Vacuum Tubes


Quantum Mechanics




The Point Contact

The P-N Junction

The Junction
(sandwich) Transistor

The First
Silicon Transistor

Modern Transistors

The Four Layer Diode

The Chip


The Vacuum Tube 

A vacuum tube is just that: a glass tube surrounding a vacuum (an area from which all gases have been removed). What makes it interesting is that when electrical contacts are put on the ends, you can get a current to flow though that vacuum. Thomas Edison noticed this first in 1883. While fiddling with lightbulbs he saw that he could get current to jump from the hot filament to a metal plate at the bottom. What Edison discovered (and it was promptly dubbed the "Edison effect") was that electrical current doesn't need a wire to move through. It can travel right through a gas or even a vacuum. The Edison effect, incidentally, is the only piece of scientific work Edison ever did. He was not a scientist but an inventor, a tinkerer. This kind of thinking would be as important as science for the invention of the transistor.

Edison's discovery that current can travel through a vacuum didn't turn out to be very useful information until 1904. That's when a British scientist named John A. Fleming made a vacuum tube known today as a diode. Then the diode was known as a "valve," because it forced current in the tube to travel exclusively in one direction. Getting that single directional flow was critical for radio sets which needed to turn alternating current into direct current.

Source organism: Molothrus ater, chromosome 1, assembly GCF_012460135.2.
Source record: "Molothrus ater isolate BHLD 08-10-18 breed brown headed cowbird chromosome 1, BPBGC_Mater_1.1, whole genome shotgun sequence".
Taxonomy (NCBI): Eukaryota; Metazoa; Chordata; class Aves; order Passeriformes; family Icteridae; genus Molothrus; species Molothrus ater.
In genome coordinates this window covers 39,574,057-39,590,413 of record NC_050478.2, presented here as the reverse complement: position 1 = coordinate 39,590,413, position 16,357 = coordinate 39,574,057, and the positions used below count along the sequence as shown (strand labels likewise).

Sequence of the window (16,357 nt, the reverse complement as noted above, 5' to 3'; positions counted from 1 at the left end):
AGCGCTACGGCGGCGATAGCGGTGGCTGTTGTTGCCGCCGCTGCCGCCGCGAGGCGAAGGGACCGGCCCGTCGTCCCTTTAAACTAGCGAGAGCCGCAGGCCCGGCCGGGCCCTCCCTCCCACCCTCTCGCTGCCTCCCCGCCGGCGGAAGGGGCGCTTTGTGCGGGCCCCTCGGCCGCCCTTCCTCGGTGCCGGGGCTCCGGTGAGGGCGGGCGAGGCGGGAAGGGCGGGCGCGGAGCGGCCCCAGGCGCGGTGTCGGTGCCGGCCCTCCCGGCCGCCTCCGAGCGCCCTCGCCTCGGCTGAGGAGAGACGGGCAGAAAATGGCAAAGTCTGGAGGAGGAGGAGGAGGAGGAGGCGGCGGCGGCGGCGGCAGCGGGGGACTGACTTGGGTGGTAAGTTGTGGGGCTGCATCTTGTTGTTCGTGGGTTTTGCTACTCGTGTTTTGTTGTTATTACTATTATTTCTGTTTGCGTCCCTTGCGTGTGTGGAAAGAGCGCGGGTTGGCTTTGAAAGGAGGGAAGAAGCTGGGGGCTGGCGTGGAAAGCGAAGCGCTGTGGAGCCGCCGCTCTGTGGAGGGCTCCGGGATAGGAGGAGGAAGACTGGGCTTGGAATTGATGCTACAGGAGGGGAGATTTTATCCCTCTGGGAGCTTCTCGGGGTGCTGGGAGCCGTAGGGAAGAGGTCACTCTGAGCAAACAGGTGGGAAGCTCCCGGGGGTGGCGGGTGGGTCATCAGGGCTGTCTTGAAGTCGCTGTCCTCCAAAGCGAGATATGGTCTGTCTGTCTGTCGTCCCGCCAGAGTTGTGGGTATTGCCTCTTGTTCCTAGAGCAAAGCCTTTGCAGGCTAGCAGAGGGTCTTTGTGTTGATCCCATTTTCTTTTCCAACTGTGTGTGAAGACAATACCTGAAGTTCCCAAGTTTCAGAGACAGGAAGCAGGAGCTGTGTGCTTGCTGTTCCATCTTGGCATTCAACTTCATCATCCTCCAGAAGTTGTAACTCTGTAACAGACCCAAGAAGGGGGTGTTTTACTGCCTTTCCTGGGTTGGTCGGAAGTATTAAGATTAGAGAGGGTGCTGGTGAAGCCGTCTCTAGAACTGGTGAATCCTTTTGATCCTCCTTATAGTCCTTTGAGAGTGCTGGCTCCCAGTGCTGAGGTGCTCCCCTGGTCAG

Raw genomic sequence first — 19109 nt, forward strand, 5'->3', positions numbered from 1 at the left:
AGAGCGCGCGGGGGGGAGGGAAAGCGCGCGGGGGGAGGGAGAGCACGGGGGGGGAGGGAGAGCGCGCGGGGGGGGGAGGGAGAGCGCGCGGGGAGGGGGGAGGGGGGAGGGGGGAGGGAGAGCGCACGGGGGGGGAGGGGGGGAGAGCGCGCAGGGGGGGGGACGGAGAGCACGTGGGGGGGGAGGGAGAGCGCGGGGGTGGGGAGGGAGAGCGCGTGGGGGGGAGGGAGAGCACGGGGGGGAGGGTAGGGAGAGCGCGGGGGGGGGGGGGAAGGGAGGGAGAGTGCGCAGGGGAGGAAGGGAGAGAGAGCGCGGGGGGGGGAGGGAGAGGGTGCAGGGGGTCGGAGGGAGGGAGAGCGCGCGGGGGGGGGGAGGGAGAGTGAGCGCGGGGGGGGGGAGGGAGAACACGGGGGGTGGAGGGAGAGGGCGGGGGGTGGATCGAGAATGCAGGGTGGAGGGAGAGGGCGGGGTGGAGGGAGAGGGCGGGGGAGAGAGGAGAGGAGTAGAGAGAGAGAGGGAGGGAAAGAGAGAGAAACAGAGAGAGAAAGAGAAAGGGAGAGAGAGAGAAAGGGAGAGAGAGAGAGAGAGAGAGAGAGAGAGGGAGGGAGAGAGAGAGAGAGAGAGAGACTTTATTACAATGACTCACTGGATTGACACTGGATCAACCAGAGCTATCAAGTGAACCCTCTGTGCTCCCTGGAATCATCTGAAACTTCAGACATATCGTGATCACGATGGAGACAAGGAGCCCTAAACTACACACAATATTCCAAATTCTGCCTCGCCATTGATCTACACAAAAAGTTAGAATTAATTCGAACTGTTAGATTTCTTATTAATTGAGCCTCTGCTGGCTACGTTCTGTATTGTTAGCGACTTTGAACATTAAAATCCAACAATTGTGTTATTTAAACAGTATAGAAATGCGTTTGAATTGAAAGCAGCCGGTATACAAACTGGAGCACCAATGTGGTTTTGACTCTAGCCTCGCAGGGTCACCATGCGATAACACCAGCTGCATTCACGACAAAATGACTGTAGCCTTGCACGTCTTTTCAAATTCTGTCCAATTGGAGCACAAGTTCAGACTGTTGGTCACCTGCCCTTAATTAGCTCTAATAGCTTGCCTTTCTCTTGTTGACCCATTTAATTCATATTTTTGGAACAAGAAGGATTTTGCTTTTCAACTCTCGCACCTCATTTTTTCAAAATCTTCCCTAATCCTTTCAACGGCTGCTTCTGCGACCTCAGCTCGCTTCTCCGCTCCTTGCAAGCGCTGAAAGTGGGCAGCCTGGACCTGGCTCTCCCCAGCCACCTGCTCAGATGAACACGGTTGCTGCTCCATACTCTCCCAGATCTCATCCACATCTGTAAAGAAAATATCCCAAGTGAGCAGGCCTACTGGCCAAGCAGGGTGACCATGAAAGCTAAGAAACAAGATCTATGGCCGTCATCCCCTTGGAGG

The vacuum tube didn't reach its full maturity until Lee De Forest came along a decade later. De Forest invented something he called the "audion." Not only did it force current to move in a single direction, but it could be used to increase the current along the way. De Forest put a metal grid in the middle of the vacuum tube. By using a small input current to change the voltage on the grid, De Forest could control the flow of a second, more powerful current, through the tube. The strength of two currents was not necessarily related -- a weak current might be applied to the tube's grid, but a much stronger current could come out the main electrodes of the tube. 

Turning weak currents into strong currents was crucial for a number of new technologies at that time. Bell Labs made use of it for its coast to coast phone system and vacuum tubes soon found their way into everything from hearing aids to radios to televisions. 

-Crystal Fire


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